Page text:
A 61-year-old man was admitted for management of an infected aortic stent, which had been placed 3 years earlier to treat an abdominal aortic aneurysm. In preparation for surgical removal of the infected stent and graft repair of the abdominal aorta, a spinal drain was placed by an anesthesiologist. The spinal drain, a small soft catheter, was inserted into the lower spinal cord to remove cerebrospinal fluid—these drains lower pressure in the spinal cord and thereby reduce the risk for post-surgery paralysis.
The patient underwent uncomplicated removal of the infected stent and graft repair of the aorta. Per protocol, the spinal drain remained in place for 48 hours after the procedure. At that time, the anesthesiologist attempted to remove the drain, but aggressive pulling resulted only in stretching of the catheter. Concerned about causing injury to the patient, he consulted a neurosurgeon who recommended that further attempts to remove the catheter be done under general anesthesia in the operating room (OR) in hopes that anesthesia would relax the back muscles. The patient was placed on the OR schedule for the following day. The anesthesiologist and neurosurgeon both clearly documented the plan of care in the chart.
The following morning, the five anesthesiologists on duty met to discuss all of the cases scheduled for the day, including the catheter removal, so all of them were aware of the plan. Unfortunately, because of prolonged surgeries, the case was pushed to the end of the day. By that point, the anesthesiologist on call for the night had arrived, unaware of any of the treatment plans. She noticed that this case was labeled "Spinal Drain Removal" on the schedule. Confident that she knew how to manage these devices, she approached the head anesthesiologist for the day and asked if she could "take care of the spinal drain case." The head anesthesiologist knew that she had experience in the area and simply said "yes" without conveying any further information. The on-call anesthesiologist did not review the patient's chart or obtain any further information.
Unaware of the plan for general anesthesia, the on-call anesthesiologist proceeded to try to pull out the drain while the patient was awake in the preoperative area. Unfortunately, the catheter broke, leaving a portion inside the spinal canal. Consequently, the neurosurgeon had no choice but to surgically remove the catheter. Luckily, the patient suffered no major consequences, but was at risk for spinal cord injury and had to undergo a second surgical procedure.
by Jeffrey B. Cooper, PhD; Brinda B. Kamdar, MD
While there is something to be learned about the proper care of spinal catheters from this case, the most important issue to discuss is the handoff, the transition of care between providers, which clearly was subpar and led to an adverse patient outcome.
Transfers of responsibility from one provider or team to another—the handoff (the terms handover and shift transfer are also used, although not all handoffs are shift transfers)—are common in anesthesia, especially for periodic short breaks and during long procedures that span shifts. Other handoffs occur as patients move to and from the floor, preoperative assessment and induction areas, emergency department, ICU, and post-anesthesia care unit (PACU). Good data are not available on rates of adverse events associated with anesthesia handoffs. A classic study ( 1 ) identified various kinds of errors that occur as a result of poor handoffs. Among those were incorrect drug or dose administered, hypovolemia, and switch to a contraindicated technique.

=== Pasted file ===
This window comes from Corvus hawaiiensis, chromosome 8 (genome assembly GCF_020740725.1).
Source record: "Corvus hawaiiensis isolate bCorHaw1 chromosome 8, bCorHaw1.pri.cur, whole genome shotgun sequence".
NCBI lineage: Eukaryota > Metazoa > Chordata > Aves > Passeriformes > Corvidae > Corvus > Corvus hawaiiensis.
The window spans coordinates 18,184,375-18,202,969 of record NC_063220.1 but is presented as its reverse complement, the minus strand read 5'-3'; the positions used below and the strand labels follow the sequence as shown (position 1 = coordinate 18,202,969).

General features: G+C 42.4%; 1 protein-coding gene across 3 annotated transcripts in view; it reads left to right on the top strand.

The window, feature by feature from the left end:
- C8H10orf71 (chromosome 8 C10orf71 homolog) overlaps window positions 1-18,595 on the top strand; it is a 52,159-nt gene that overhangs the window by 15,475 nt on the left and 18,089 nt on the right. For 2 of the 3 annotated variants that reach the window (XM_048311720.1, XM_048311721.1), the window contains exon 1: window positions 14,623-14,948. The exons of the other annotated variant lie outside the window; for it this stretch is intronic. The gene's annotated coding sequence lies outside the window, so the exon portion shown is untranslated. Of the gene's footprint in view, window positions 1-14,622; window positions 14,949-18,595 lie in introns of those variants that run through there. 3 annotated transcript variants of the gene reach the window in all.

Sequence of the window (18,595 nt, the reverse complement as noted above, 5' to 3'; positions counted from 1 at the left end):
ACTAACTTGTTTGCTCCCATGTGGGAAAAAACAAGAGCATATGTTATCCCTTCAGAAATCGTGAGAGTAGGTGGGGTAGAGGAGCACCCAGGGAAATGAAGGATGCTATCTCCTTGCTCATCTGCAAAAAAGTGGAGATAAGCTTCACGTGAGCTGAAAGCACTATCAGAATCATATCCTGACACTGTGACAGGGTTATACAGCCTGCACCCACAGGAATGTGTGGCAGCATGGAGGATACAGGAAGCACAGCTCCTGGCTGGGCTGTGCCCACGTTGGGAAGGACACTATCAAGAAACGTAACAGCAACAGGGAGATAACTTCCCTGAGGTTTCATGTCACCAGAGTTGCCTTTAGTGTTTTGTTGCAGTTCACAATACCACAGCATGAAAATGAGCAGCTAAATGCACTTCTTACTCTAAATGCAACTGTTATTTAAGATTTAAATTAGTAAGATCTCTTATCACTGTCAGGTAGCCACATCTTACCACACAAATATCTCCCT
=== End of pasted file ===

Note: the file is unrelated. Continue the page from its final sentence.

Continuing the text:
It is worth placing that 1982 study in context. In that era, it was expected that anesthesia professionals, like surgeons, would stay with their patients through the entire procedure. We now recognize that such long, unbroken periods of work create fatigue and opportunities for error. Moreover, the study pointed out that a break can have collateral benefits—specifically that the incoming provider sometimes identifies a problem that was not recognized by the person being replaced.
With implementation of short breaks and, more recently, duty hour limits, the frequency of handoffs has increased, in anesthesia and other areas of medicine. Recent studies have re-focused attention on the errors and patient harm associated with handoffs and how best to protect patients during these events.( 2-6 )
The challenges presented by handoffs in anesthesia are not fundamentally different from those in other specialties. The critical issue is that the outgoing provider(s) has both explicit and, perhaps more important, tacit knowledge about the patient that is not easily conveyed to the incoming provider(s). Philibert recently reported on the types of handoff practices in high-reliability organizations and those medical specialties that have focused on improving the handoff process.( 2 ) Practices to enhance the handoff included: both the incoming as well as the outgoing clinician decided on topics and information to be discussed; the incoming provider directly assessed the current status of the patient; and information was communicated in a consistent order every time. Strategies recommended by experts but generally not used by residents included limiting interruptions during the handoff, reading back to confirm the accuracy of information received, and observing the incoming resident's work following the update.
In anesthesia handoffs, the two providers almost always speak face to face, one of the most important safety practices. However, there are a number of challenges that are specific to anesthesia handoffs, including the frequent presence of an active procedure (one that is underway, not so in the case presented here), non-standard drug preparations, and various types of personal, non-standard practices and preferences. For instance, anesthetists in the same facility typically have at least some individual drug preferences of type or dose and may label drugs in different, non-standard ways. For instance, the incoming might have a routine of diluting a narcotic to a specific concentration, but the person she or he is replacing uses another. In the face of a distraction or multi-tasking, it's not difficult to imagine a mental lapse in reading the label (if it is labeled; while a requirement, it isn't always done) or assuming it is a concentration different from what it actually is.